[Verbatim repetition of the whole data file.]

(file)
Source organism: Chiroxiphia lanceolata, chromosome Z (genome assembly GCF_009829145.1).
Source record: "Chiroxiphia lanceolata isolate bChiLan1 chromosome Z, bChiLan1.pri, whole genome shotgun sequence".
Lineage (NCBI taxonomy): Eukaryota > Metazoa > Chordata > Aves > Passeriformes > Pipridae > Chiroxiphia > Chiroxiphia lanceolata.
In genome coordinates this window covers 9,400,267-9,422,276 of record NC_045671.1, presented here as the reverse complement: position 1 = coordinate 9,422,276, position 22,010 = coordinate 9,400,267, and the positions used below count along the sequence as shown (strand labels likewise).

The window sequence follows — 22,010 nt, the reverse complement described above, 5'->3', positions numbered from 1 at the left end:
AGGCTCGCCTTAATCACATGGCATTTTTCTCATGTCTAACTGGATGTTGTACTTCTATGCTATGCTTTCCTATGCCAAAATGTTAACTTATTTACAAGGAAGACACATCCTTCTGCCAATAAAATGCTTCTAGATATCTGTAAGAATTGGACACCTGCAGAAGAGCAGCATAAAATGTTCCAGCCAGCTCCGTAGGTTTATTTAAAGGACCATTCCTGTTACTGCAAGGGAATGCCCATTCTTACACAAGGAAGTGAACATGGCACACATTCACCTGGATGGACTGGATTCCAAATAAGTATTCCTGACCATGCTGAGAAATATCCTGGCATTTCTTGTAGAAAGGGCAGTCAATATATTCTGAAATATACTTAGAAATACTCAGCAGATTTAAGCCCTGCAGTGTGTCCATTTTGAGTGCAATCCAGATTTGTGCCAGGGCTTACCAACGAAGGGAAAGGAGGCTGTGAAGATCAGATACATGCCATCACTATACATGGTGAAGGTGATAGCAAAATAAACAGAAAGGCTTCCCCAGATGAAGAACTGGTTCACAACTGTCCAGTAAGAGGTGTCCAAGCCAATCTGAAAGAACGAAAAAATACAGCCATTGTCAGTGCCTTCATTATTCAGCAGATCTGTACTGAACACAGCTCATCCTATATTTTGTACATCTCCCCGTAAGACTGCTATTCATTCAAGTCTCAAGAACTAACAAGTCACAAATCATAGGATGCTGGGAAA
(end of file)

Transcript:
Source organism: Chiroxiphia lanceolata, chromosome Z (genome assembly GCF_009829145.1).
Source record: "Chiroxiphia lanceolata isolate bChiLan1 chromosome Z, bChiLan1.pri, whole genome shotgun sequence".
Lineage (NCBI taxonomy): Eukaryota > Metazoa > Chordata > Aves > Passeriformes > Pipridae > Chiroxiphia > Chiroxiphia lanceolata.
In genome coordinates this window covers 9,400,267-9,422,276 of record NC_045671.1, presented here as the reverse complement: position 1 = coordinate 9,422,276, position 22,010 = coordinate 9,400,267, and the positions used below count along the sequence as shown (strand labels likewise).

The window sequence follows — 22,010 nt, the reverse complement described above, 5'->3', positions numbered from 1 at the left end:
AGGCTCGCCTTAATCACATGGCATTTTTCTCATGTCTAACTGGATGTTGTACTTCTATGCTATGCTTTCCTATGCCAAAATGTTAACTTATTTACAAGGAAGACACATCCTTCTGCCAATAAAATGCTTCTAGATATCTGTAAGAATTGGACACCTGCAGAAGAGCAGCATAAAATGTTCCAGCCAGCTCCGTAGGTTTATTTAAAGGACCATTCCTGTTACTGCAAGGGAATGCCCATTCTTACACAAGGAAGTGAACATGGCACACATTCACCTGGATGGACTGGATTCCAAATAAGTATTCCTGACCATGCTGAGAAATATCCTGGCATTTCTTGTAGAAAGGGCAGTCAATATATTCTGAAATATACTTAGAAATACTCAGCAGATTTAAGCCCTGCAGTGTGTCCATTTTGAGTGCAATCCAGATTTGTGCCAGGGCTTACCAACGAAGGGAAAGGAGGCTGTGAAGATCAGATACATGCCATCACTATACATGGTGAAGGTGATAGCAAAATAAACAGAAAGGCTTCCCCAGATGAAGAACTGGTTCACAACTGTCCAGTAAGAGGTGTCCAAGCCAATCTGAAAGAACGAAAAAATACAGCCATTGTCAGTGCCTTCATTATTCAGCAGATCTGTACTGAACACAGCTCATCCTATATTTTGTACATCTCCCCGTAAGACTGCTATTCATTCAAGTCTCAAGAACTAACAAGTCACAAATCATAGGATGCTGGGAAA